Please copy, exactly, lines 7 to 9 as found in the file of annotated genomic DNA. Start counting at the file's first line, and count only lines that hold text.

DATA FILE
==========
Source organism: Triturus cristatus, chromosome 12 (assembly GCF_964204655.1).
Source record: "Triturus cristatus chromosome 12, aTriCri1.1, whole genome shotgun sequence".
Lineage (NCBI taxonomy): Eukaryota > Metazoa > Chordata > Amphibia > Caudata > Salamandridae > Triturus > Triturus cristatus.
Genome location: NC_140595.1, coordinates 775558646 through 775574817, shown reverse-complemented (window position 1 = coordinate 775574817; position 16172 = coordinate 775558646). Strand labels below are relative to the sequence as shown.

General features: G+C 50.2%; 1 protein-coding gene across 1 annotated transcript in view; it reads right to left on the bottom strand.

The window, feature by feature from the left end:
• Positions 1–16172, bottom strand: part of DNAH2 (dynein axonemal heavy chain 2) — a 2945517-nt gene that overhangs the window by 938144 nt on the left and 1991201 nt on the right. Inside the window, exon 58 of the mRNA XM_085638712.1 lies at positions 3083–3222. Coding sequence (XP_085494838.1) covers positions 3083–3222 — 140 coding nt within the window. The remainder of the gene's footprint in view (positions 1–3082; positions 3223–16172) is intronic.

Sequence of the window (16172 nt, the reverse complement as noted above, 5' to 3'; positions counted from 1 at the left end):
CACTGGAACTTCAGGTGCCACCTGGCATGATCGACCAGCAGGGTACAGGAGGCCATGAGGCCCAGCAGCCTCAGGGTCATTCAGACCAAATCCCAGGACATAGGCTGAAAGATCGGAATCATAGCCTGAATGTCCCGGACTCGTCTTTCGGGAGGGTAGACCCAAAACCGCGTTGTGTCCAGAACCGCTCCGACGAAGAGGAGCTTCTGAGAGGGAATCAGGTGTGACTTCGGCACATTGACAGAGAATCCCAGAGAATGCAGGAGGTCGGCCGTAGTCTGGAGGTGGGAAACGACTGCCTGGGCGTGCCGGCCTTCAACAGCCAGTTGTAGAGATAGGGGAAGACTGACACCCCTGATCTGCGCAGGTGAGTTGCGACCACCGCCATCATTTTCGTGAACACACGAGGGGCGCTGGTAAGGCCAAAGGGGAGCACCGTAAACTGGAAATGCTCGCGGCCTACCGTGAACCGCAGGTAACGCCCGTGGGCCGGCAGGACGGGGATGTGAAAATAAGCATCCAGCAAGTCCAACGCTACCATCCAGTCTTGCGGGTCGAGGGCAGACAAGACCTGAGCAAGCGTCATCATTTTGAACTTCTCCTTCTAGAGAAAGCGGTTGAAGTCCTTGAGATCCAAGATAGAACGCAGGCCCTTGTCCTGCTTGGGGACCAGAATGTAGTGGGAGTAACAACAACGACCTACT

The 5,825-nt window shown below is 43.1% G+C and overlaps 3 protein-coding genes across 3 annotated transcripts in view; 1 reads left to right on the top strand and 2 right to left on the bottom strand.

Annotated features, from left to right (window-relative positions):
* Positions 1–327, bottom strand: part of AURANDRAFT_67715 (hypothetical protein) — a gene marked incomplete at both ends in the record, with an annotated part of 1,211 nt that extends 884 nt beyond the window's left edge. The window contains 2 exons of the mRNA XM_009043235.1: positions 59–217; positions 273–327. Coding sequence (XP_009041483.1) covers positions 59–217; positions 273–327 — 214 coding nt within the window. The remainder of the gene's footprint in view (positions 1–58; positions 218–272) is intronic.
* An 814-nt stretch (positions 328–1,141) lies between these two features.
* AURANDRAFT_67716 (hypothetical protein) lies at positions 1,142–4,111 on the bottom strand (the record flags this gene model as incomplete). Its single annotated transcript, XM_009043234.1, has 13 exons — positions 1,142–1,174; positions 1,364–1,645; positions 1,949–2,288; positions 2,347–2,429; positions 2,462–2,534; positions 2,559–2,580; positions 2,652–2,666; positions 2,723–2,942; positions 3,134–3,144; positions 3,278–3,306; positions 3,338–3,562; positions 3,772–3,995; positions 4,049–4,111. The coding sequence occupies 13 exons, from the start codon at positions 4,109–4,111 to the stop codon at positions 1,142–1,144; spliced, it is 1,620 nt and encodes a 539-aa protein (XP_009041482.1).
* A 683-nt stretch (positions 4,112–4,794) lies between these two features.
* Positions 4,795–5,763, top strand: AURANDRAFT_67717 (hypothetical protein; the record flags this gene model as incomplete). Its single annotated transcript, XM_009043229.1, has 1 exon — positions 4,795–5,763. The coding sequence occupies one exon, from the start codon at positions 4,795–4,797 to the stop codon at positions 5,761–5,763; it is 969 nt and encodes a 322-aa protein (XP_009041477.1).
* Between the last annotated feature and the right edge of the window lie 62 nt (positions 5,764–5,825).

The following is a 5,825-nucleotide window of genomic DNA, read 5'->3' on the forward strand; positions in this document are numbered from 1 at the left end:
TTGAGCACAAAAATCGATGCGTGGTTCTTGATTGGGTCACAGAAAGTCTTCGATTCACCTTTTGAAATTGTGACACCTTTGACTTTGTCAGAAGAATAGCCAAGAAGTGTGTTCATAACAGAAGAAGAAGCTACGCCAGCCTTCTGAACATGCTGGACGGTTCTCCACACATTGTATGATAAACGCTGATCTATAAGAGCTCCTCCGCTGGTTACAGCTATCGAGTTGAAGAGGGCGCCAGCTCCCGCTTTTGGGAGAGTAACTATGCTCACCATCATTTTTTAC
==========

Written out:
• Positions 1–16172, bottom strand: part of DNAH2 (dynein axonemal heavy chain 2) — a 2945517-nt gene that overhangs the window by 938144 nt on the left and 1991201 nt on the right. Inside the window, exon 58 of the mRNA XM_085638712.1 lies at positions 3083–3222. Coding sequence (XP_085494838.1) covers positions 3083–3222 — 140 coding nt within the window. The remainder of the gene's footprint in view (positions 1–3082; positions 3223–16172) is intronic.

Sequence of the window (16172 nt, the reverse complement as noted above, 5' to 3'; positions counted from 1 at the left end):
CACTGGAACTTCAGGTGCCACCTGGCATGATCGACCAGCAGGGTACAGGAGGCCATGAGGCCCAGCAGCCTCAGGGTCATTCAGACCAAATCCCAGGACATAGGCTGAAAGATCGGAATCATAGCCTGAATGTCCCGGACTCGTCTTTCGGGAGGGTAGACCCAAAACCGCGTTGTGTCCAGAACCGCTCCGACGAAGAGGAGCTTCTGAGAGGGAATCAGGTGTGACTTCGGCACATTGACAGAGAATCCCAGAGAATGCAGGAGGTCGGCCGTAGTCTGGAGGTGGGAAACGACTGCCTGGGCGTGCCGGCCTTCAACAGCCAGTTGTAGAGATAGGGGAAGACTGACACCCCTGATCTGCGCAGGTGAGTTGCGACCACCGCCATCATTTTCGTGAACACACGAGGGGCGCTGGTAAGGCCAAAGGGGAGCACCGTAAACTGGAAATGCTCGCGGCCTACCGTGAACCGCAGGTAACGCCCGTGGGCCGGCAGGACGGGGATGTGAAAATAAGCATCCAGCAAGTCCAACGCTACCATCCAGTCTTGCGGGTCGAGGGCAGACAAGACCTGAGCAAGCGTCATCATTTTGAACTTCTCCTTCTAGAGAAAGCGGTTGAAGTCCTTGAGATCCAAGATAGAACGCAGGCCCTTGTCCTGCTTGGGGACCAGAATGTAGTGGGAGTAACAACAACGACCTACT